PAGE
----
APAP vs CPAP | Sleep Foundation (2023)

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If you are wondering what the difference between an APAP and CPAP machine is, you or someone close to you has likely been diagnosed with sleep apnea. Sleep apnea is a potentially serious disorder that causes the body to repeatedly stop breathing during sleep. There are three types:

  • Obstructive Sleep Apnea (OSA): The muscles in the throat relax during sleep, in general or in a specific sleeping position, blocking the airway.
  • Central Sleep Apnea (CSA): The brain doesn’t send the proper signals to the muscles that control breathing during sleep.
  • Complex Sleep Apnea Syndrome: Sleepers experience a combination of obstructive sleep apnea and central sleep apnea.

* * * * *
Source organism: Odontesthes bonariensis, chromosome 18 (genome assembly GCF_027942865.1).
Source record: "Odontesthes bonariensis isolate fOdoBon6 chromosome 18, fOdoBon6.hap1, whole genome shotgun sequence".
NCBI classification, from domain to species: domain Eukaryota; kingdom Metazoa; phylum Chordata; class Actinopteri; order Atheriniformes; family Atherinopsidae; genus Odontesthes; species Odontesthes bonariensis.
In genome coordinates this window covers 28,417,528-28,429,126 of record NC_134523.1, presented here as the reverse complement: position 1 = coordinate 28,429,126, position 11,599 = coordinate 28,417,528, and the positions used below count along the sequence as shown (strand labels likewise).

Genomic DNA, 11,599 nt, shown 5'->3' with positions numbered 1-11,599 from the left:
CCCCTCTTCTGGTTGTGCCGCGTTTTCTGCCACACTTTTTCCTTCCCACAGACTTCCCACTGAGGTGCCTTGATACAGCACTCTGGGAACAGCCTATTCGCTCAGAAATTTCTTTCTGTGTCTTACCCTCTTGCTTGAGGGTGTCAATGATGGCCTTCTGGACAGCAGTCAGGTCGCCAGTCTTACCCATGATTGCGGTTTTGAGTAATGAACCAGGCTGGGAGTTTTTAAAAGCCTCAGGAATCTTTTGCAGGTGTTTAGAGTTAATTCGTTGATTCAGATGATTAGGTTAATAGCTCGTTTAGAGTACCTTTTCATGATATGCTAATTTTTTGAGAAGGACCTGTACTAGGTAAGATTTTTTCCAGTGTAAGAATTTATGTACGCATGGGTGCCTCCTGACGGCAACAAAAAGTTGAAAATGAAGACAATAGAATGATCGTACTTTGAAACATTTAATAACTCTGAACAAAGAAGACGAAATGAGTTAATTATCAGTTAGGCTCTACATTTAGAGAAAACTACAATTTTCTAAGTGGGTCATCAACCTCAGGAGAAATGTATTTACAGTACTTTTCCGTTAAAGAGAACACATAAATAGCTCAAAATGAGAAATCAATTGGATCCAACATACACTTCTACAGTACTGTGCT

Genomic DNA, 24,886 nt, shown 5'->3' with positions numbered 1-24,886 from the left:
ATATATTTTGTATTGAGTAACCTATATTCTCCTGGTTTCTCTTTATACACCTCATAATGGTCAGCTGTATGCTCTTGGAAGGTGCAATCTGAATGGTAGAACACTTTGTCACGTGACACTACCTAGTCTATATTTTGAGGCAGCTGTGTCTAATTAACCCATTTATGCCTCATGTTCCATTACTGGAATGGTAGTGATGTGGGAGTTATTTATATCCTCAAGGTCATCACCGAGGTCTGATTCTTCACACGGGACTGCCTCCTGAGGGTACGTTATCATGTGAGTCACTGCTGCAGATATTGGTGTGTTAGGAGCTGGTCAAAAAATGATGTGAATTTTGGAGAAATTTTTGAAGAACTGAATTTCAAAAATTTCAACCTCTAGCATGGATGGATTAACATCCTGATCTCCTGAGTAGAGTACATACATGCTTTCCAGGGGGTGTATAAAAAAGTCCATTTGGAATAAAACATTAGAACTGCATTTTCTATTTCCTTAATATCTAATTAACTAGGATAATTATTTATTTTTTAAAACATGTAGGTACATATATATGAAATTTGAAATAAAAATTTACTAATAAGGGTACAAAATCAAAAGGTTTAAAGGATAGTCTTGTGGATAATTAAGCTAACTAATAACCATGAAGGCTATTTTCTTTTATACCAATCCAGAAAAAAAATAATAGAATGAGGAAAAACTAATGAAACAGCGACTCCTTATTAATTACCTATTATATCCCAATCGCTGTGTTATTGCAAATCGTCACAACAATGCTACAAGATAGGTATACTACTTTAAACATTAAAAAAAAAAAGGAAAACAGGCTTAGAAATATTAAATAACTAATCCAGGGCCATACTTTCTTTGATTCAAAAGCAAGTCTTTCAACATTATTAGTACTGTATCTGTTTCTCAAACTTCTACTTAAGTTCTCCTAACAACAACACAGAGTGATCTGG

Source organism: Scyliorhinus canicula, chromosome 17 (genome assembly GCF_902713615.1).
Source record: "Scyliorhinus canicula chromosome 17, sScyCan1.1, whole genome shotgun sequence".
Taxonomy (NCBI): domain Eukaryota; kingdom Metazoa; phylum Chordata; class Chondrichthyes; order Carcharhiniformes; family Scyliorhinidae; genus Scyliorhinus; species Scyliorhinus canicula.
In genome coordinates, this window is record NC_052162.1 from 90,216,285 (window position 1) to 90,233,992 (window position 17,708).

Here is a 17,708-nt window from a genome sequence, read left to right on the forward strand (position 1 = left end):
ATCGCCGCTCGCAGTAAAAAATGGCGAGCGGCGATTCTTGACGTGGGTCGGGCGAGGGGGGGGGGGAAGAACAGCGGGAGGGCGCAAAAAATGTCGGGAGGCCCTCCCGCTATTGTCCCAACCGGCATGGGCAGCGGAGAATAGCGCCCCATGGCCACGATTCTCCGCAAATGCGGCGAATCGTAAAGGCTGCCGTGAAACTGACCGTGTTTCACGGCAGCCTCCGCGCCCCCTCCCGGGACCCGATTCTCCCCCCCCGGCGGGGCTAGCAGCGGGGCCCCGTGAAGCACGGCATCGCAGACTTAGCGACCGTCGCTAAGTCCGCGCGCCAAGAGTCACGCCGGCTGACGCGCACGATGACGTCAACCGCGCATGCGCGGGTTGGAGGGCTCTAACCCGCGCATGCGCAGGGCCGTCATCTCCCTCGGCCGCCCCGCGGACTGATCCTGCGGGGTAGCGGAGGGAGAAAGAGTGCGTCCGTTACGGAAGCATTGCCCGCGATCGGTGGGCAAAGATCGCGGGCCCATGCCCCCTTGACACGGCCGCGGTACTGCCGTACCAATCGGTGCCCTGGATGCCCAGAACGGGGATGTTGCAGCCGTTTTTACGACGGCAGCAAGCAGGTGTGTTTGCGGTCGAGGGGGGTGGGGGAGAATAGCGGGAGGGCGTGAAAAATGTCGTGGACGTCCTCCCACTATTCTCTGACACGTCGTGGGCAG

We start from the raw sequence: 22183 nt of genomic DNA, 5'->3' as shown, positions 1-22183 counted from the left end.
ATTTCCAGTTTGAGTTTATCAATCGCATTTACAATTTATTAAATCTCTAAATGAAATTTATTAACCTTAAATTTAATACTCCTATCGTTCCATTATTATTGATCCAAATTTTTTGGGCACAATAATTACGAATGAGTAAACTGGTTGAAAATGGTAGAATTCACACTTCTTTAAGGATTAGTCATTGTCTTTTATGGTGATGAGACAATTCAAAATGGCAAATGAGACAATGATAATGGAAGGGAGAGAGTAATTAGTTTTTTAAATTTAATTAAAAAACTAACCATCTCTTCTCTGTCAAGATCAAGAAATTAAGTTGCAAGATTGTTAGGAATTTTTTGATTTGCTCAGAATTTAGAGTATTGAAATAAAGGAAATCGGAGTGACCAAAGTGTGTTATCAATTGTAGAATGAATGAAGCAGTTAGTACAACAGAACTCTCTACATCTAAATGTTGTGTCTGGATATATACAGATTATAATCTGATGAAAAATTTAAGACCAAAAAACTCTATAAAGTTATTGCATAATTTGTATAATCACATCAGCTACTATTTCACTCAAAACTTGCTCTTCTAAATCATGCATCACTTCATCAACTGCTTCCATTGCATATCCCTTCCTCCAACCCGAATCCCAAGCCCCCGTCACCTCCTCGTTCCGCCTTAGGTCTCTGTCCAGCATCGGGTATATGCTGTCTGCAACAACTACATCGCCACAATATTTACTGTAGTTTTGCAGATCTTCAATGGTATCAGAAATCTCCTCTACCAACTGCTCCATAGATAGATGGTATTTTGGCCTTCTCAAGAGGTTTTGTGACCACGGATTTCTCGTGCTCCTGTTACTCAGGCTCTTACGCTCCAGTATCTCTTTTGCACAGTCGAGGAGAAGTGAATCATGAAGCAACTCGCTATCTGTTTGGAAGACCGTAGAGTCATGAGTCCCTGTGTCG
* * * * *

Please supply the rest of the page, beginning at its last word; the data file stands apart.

Apneas, or pauses in breathing during sleep, often cause microarousals from sleep. Frequent waking from sleep, even if only for a small amount of time, can prevent a person from getting the healthy, restorative sleep that they need.

Sleep apnea affects approximately 2% to 9% of adults. Millions of Americans have been diagnosed with sleep apnea and are actively seeking treatment, while others may have undiagnosed or untreated sleep apnea.

(Video) Home CPAP Set Up

If left untreated, sleep apnea can cause short-term symptoms such as intrusive snoring, morning headaches, sore throats, daytime fatigue, irritability, and disordered sleep patterns. It can also lead to long-term negative health outcomes such as an increased risk of cardiovascular disease, metabolic syndrome, type 2 diabetes, and liver disease, as well as potential surgery complications.